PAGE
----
Today, I watched a video that I received at the True Roots Youth Gathering. I was glad to have set some time aside to watch it. In the video at approximately 4:30, Gordon Waindubence, Grand Council Elder, Anishinabek Nation, speaks these words:
(approx 4:30) “There are so many gifts right in front of us. They are right here. Right here. But we are not picking those up. Maybe we don’t know how to pick those up. Because maybe our minds are clouded right now. By a system called the Indian Act. While I like to put things simple all the time me, maybe we should just reverse those words. Maybe not Indian Act maybe we should Act Indian **smiles** Maybe that would work. Then maybe we might be able to pick up that medicine to help our friends.” —Taken from the video “Niigan Ga-Zhaamin” created by Union of Ontario Indians.
I wanted to write a post in response to Chief Atleo’s announcement to scrap the “Indian Act” but I wasn’t sure how to approach this. After hearing these words, so simple. It has become clear to me that we should all listen to our Elders more and more for guidance and advice. They make things so simple & easy to understand 😉
Look what I found in my attempts too look for something else. December 2000. I wonder what has changed?
To read the piece of legislation I am referring to please click HERE
This piece of legislation I feel is old and out dated. The particular section that needs attention would be the section concerning tax exemption rights. Just recently, HST was implemented in Ontario. In Ontario, Status Indians are also pst exempted. When HST was first proposed, well in advance to the actual implementation date (July 1, 2010), I did not read or hear about any action from first nation communities; I wrote letter after letter six months before any first nation leader spoke a public word about HST (this also concerns me: lack of initiative on first nations’ leaders part).
Apart from all this, I believe this section HAS to be reconstructed if first nations still want to claim exemptions from ALL purchases. If you read the section, you will notice it does not deal with OFF RESERVE purchases nor does it deal with OFF RESERVE natives. Why is this? The more time that goes on and the more that legislation is created or changed, I believe more than ever that the Indian Act needs to be seriously reconstructed. And not just at last moment.
As part of Canada’s history, first nations need to create a more constructive partnership with the Canadian government if we want to be around for the next century. We also need to be aware of the political and legislative changes on a day to day basis! How do first nations do this one might ask? Well, going to a parliamentary website might help and taking the INITIATIVE to reading proposed bills beginning at their first readings, not beginning at proclamation dates. Starting the fight for change EARLY and not later, like that of the anti-HST campaigns in Ontario. But it just doesn’t stop there and it is not as easy as it seems.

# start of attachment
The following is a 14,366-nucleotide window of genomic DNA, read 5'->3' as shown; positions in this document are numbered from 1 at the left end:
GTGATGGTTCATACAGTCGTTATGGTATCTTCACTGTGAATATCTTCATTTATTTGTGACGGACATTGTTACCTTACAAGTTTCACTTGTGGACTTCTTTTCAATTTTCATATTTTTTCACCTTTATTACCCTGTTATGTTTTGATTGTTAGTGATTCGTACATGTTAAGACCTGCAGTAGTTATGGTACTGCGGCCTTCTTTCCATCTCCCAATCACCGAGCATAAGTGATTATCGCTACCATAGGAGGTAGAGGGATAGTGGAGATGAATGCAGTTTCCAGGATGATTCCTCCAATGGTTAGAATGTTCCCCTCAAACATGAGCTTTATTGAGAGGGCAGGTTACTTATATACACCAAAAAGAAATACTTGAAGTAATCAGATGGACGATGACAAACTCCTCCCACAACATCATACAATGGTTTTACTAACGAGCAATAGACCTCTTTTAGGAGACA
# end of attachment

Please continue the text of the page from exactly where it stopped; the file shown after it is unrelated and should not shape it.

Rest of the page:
We need to be more politically active and not just for one’s own community’s wants or needs but each and every first nation community both on and off reserve. We need to be a true nation within a nation to survive (and if future first nations want to enjoy the rights past Canadian Aboriginals signed on for)!
Wow!! THIS IS AMAZING!!
This bill is for Family Law matters on First Nations (because the Indian Act doesnt provide direction for that: another reason why the Indian Act should be rewritten all together!).
It just sucks that there are Family Law matters on some First Nations because family is important to a child’s life and the family life is important to the Native culture. Not just immediate family but extended as well.
I hope that more legislation can be introduced and passed to protect the interests of not just Families but the entire First Nation communities!
If you want to help others, you have to help home first. Some First Nations dont have CLEAN running water, living with boil-water-advisories is the norm. Some First Nations have to “export” their young to receive a “quality education.” This recent Toronto Star article prompted this blog!
Its not that they (the First Nations) dont care, they just dont know how to care about anything else but the way they live now: alcoholism, low budgets, isolation from the rest of the world. Just to name a few. If you are going to blame the First Nations for their problems, blame their leaders. They are the ones that control the budgets, control the spending and control the financial statements. First Nation LEADERS not First Nation citizens themselves need to be held accountable for what happens to their own community.
I believe it is time to re-write the Indian Act. This legislation needs to change with the changing face of First Nations!